NEW PORT RICHEY
It was midmorning at the floating docks by Sims Park, and Mark Miller, in bright-colored swim trunks and with a life vest bearing his name, sat on a paddleboard, ready to launch.
But first came a few words of encouragement from his dad, along with some guidance on what was about to happen.
"Okay, we're going to push you off now," Robert Miller told his son as he knelt on the dock beside him. "Then, you've got to stand up.
"You can do it."
Mark Miller, 30, floated, gingerly making his way to his feet and nearly steadying himself, before falling into the tannin-colored water of the Pithlachascotee River.
As is his manner, Miller shook it off and pulled himself back onto the paddleboard while onlookers sitting on the seawall cheered him on. Once back on board, he got on with navigating an 800-yard, buoyed course for the Pasco County Special Olympics standup paddle competition.
Miller, who has been blind since birth and has cerebral palsy, would fall once more while completing his trek as he followed the oral directions of volunteer Casey Smith in a kayak nearby.
Even so, he logged his best time yet — 23 minutes, 25 seconds.
"I feel fabulous," Miller said, wrapped in a towel afterward. "Being blind, it's not easy. It was a little nerve-racking at first. I fell twice. I got back up both times. There's nothing wrong with that."
"He's pretty amazing to watch; his turns were perfect," said Smith, one of a passel of volunteers who show up each Tuesday for team practice sessions, typically held at Robert K. Rees Memorial Park in New Port Richey.
"Mark is one of our strongest athletes in this sport; he really listens well," said coach Phyllis Crain, a physical education teacher at John Long Middle School who serves as county co-director for Special Olympics along with Val Lundin.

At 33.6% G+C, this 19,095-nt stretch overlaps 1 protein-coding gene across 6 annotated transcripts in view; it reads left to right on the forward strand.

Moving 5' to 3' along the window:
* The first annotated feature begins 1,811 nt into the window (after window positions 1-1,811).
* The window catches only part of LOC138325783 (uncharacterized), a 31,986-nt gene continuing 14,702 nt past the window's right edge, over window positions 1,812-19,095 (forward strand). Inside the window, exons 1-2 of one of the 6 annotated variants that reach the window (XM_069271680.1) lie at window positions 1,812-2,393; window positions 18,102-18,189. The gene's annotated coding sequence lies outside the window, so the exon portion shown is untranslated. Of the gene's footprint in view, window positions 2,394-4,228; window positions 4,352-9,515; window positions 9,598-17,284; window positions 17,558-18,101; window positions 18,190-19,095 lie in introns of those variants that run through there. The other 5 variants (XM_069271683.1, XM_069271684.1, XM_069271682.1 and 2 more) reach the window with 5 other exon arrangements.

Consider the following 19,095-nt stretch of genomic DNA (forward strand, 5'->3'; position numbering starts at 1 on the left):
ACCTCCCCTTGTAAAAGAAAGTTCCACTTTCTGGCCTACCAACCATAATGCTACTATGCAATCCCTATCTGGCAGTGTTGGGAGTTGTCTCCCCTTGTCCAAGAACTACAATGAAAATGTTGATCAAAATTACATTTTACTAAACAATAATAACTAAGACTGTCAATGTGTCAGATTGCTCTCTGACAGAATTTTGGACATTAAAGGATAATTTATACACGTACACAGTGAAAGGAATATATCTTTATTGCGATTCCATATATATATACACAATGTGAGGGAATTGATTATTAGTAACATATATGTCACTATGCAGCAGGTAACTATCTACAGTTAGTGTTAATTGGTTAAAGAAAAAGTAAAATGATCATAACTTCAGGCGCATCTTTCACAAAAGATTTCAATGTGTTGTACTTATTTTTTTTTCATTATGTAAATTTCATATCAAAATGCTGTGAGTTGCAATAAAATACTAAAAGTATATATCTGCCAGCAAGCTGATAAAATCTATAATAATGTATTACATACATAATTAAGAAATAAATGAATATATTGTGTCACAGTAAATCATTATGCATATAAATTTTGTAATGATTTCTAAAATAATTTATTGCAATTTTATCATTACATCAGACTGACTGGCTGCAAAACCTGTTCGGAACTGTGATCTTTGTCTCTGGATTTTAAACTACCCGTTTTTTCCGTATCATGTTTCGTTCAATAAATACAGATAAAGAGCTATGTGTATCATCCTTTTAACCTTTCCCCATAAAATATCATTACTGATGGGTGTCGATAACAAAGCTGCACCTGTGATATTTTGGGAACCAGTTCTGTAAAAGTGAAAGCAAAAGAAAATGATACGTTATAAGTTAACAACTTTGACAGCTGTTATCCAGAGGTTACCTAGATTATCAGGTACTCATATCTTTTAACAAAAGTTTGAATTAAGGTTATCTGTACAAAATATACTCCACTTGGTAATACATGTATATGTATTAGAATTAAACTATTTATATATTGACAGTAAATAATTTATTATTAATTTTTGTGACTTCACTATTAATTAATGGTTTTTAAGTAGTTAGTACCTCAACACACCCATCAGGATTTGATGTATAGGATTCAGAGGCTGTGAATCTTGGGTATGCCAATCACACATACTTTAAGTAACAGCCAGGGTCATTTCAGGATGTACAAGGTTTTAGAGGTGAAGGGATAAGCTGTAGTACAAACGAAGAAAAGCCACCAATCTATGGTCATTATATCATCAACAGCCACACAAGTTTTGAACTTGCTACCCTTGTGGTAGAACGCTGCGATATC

Presently, 1,523 Special Olympics athletes in Pasco compete in 17 sports at events throughout the year, Lundin said.
Miller was one of four Pasco County athletes to compete in standup paddleboard on June 27. He, along with his sister, Katelynn Miller, 23; Danielle Parise, 27; and George Smith, 43, will move on to the Area 6 games, which will take place Saturday at Martin Luther King Jr. Memorial Park in Winter Haven. Athletes who place in that competition will qualify for the state standup paddleboard championship Aug. 26 at Nathan Benderson Park in Sarasota.
Standup paddleboard is a fairly new event in Special Olympics. While this is the second year for state competition, it is the first year Olympians have competed on the county level in Pasco, Crain said.
"The sport is totally different from anything we've done before," she said. "It's perfect for Florida — except when the weather gets in the way — and the athletes really enjoy it."
Crain has a personal connection to Special Olympics. In her younger years, she volunteered as a partner athlete. She was inspired by her late, older brother, Cal, who had Down syndrome, and for a time served as manager for the Gulf High School soccer team.
Years later, she encourages athletes to meet their challenges, following the Special Olympian oath: "Let me win, but if I cannot win, let me be brave in the attempt."
It's a thought not lost on athletes like Mark Miller, who competes in multiple sports despite, or his sister, Katelynn, who had to overcome her own fear of the river's darkened hue.
"I couldn't see what was under the water, so that scared me at first," she said. "You just have to pace yourself and keep your head up. It's not all about the time or the winning. It's about having fun and getting it done."
Contact Michele Miller at [email protected] Follow @MicheleMiller52